>>Ben Johnson l 6.10.09

OKC Industrial “Hanging On”

According to the latest analysis by Grubb & Ellis/Levy Beffort, the Oklahoma City industrial market appears to be in absolute, well, limbo.
“Oklahoma City’s industrial property owners and tenants were able to handle the economic downturn for the first quarter of 2009,” opines the report. “There was little activity in Oklahoma City on the part of either. The market appears to be in a state of suspended animation.”
I recently sat down with the firm’s industrial specialist, Randy Lacey, to get his take on the lay of the industrial land.
Q: Where do you see the OKC industrial market right now?
The industrial market really hasn’t changed a whole lot, it’s always been a conservative, stable environment. The market is driven a lot by users. There are a lot of users in our market and not a lot of speculative development, there has never been a lot of it. So we’re never really overbuilt and we don’t go through these big swings that they do sometimes in other markets when people get all excited and start building sites.
Q: Is it mostly a local ownership base?
The ownership of industrial real estate really hasn’t changed too much. 70% of the buildings are owner-occupied so these are companies that are rooted here in the state and to a large extent have grown up and gotten bigger and bigger. CalPERS bought the Trammell Crow portfolio in the early-90s and they sold it a year or so ago to RREEF.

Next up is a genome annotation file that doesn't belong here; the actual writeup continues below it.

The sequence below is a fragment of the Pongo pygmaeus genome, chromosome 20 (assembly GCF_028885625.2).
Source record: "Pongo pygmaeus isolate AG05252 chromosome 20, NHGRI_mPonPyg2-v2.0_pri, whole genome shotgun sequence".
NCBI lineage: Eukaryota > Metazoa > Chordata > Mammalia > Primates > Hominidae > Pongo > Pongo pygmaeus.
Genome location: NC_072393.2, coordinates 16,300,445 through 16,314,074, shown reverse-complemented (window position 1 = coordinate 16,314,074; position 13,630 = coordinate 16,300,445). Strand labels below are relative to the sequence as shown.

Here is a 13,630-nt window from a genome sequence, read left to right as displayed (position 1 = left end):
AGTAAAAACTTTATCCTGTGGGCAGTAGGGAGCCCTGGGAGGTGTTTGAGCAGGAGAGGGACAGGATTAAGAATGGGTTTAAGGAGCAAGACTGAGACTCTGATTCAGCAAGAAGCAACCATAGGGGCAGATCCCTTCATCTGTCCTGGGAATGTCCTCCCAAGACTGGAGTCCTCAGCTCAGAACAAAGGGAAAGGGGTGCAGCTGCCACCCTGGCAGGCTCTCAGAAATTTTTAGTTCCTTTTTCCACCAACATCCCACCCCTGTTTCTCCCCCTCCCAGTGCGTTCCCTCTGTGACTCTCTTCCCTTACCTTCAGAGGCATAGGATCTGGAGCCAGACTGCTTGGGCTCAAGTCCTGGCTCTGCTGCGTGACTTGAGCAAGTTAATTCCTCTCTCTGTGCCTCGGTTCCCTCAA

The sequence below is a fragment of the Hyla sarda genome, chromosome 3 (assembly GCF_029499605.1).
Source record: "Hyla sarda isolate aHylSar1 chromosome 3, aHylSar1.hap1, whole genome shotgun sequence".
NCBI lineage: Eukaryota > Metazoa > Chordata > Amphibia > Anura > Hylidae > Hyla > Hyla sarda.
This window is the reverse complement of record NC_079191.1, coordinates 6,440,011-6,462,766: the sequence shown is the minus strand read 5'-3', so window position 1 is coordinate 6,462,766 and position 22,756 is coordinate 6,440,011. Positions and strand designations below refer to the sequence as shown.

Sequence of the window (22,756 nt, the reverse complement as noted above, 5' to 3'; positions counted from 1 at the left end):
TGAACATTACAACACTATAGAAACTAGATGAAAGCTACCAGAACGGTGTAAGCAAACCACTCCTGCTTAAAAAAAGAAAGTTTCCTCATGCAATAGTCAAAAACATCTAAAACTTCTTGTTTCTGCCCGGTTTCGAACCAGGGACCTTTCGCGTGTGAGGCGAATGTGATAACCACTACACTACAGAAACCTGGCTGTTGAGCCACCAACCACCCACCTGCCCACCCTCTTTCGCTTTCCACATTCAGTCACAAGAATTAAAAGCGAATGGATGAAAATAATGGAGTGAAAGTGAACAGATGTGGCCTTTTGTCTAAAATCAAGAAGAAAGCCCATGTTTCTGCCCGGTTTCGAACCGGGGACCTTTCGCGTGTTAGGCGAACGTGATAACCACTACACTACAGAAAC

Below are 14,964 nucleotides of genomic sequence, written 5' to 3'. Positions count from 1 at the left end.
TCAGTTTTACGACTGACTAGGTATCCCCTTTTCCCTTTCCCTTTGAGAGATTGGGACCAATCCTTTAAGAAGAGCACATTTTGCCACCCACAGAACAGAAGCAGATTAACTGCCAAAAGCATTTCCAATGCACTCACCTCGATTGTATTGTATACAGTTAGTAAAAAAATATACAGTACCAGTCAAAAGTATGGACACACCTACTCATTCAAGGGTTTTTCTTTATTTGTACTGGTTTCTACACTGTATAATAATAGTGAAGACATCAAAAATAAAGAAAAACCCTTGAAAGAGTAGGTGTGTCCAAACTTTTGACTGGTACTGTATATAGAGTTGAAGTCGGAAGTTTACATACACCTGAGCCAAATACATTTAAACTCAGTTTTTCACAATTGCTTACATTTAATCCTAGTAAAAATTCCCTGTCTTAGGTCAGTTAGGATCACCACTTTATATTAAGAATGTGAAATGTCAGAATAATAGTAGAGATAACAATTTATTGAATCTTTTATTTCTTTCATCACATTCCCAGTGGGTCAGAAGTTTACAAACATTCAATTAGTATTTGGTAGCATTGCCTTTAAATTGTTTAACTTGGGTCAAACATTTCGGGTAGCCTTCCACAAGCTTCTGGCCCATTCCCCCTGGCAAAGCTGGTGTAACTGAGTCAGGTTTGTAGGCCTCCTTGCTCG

So large chunks of industrial space have been in solid hands with not a lot of change and turnover. We don’t have big swings in terms of rental rates, either. There are buildings that are older that rent for less and there are buildings that are newer that rent for more. There are certain companies that want quality and don’t mind paying the price and there are certain companies that don’t need the fancy stuff like taller ceilings or as much parking or bigger truck courts.
There seems to be a market for all of the different kinds of space we have.
Q: As companies like Amazon and others have looked at their supply chains and where to locate their distribution centers, has Oklahoma City been more on their radar because of its geographic location versus say Dallas?
Dallas is so much different than our market. It’s definitely a regional hub but I think Oklahoma City has become a little bit more favorably seen. I see us as an emerging city, a city that’s on the move and could foster some very good development and good announcements about people that are looking at our market. We just have a lot going on. There are a lot of changes that are happening and it excites people and it creates an imagination in people’s minds as to what could be, what the possibilities are in the future and that’s the reason we’ll be more known and a better commodity.
It’s also fairly flat here. There is a lot of land and there aren’t a lot of encumbrances. Oklahoma City is one of the largest cities in terms of square miles. Thanks to our founding fathers,. Interestingly enough, though, when you look at developed land with utilities and zoning, it does narrow down quite a bit. People are confused when they come here looking for land because it’s everywhere, but development has been slow, the development of utilities is pretty much on the developers. It’s not that way in every market but it is that way here. So we’ve expanded slowly.
>>Ben Johnson l 6.09.09